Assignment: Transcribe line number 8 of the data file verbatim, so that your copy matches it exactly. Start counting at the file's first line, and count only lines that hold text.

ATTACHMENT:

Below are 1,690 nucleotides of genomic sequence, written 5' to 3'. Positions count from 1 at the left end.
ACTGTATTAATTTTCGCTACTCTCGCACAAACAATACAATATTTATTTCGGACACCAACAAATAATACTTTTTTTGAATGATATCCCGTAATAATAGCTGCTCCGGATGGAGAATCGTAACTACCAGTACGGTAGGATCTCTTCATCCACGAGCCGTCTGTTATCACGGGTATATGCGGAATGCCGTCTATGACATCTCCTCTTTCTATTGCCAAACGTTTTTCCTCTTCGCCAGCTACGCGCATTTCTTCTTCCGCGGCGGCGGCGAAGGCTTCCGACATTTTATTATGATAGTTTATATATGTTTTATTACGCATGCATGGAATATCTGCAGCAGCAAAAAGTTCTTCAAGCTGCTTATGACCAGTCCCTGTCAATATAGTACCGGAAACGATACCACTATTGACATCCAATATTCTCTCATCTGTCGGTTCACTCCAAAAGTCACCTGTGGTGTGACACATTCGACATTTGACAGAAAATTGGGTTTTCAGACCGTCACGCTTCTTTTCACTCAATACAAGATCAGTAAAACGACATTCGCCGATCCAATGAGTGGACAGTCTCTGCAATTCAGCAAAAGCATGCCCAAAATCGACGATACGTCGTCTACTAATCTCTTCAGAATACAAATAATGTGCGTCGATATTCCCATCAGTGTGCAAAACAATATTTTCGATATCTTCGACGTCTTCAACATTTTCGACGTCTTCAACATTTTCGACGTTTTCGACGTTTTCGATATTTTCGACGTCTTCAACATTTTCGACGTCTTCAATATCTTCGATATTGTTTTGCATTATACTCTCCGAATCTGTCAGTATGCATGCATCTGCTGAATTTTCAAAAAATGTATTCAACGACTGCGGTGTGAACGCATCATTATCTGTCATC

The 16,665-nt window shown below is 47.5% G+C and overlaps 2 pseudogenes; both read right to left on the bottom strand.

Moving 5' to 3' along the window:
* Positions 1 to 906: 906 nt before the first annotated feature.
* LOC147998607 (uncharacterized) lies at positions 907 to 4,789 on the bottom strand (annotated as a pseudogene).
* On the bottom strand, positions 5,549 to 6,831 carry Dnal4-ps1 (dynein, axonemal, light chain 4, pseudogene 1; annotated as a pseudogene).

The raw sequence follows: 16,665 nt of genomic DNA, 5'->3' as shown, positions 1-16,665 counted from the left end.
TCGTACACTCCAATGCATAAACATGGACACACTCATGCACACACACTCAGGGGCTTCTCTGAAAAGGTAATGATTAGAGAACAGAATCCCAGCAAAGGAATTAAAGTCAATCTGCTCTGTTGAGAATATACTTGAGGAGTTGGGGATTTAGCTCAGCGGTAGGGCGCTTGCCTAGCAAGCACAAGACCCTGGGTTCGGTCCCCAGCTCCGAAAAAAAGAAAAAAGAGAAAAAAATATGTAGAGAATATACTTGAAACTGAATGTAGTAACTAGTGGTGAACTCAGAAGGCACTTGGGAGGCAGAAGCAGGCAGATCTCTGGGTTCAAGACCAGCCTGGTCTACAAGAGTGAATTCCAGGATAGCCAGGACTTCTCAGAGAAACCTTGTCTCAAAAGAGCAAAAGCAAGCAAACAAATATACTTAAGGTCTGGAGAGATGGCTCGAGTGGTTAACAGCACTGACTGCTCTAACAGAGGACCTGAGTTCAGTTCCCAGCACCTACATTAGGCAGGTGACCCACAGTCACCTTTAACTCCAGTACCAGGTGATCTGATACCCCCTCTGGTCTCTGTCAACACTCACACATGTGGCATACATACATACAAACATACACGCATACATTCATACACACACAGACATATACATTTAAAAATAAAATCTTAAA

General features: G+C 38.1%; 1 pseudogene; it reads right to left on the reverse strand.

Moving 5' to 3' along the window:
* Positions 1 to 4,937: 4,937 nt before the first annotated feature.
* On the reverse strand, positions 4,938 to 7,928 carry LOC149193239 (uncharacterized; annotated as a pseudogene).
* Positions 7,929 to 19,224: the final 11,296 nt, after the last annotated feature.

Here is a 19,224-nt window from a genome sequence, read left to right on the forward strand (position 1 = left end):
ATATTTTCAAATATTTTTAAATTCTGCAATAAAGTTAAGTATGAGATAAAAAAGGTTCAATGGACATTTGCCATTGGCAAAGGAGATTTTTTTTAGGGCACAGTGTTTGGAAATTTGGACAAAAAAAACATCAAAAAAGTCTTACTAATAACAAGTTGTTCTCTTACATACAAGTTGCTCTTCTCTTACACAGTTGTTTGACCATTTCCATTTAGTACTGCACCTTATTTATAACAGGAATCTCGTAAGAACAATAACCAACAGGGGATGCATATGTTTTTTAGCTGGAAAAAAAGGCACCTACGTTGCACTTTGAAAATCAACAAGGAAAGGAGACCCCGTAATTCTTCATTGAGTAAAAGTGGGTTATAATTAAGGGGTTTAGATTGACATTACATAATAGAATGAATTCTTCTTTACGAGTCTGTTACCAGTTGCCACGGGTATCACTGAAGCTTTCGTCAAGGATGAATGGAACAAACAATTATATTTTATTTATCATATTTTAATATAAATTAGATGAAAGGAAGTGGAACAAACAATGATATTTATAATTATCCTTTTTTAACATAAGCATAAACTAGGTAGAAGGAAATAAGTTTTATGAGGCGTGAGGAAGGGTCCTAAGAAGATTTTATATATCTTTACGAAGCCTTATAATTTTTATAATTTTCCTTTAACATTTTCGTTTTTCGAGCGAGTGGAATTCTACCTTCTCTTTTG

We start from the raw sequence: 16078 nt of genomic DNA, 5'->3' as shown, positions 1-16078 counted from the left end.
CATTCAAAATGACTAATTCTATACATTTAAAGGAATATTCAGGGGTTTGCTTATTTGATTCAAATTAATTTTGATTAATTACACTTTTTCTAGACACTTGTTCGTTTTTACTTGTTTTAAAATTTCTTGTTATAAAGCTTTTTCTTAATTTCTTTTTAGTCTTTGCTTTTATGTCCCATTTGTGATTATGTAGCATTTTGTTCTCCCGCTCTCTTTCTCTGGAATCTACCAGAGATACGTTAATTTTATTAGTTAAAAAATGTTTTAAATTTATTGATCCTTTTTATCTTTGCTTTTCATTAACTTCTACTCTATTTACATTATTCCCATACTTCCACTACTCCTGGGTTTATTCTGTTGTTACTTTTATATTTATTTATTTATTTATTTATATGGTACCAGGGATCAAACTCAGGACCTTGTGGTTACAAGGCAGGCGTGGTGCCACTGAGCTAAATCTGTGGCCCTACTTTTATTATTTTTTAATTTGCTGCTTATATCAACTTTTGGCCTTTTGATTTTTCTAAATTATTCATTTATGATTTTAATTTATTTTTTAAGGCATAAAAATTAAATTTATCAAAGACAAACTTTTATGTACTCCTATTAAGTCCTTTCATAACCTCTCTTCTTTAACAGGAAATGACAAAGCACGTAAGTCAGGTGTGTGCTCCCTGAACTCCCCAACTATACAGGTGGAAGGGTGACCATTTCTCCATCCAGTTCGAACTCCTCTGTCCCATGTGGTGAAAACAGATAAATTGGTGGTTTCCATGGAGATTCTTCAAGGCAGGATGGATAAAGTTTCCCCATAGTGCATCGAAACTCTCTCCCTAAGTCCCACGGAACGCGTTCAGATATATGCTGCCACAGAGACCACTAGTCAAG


The raw sequence follows: 16,665 nt of genomic DNA, 5'->3' as shown, positions 1-16,665 counted from the left end.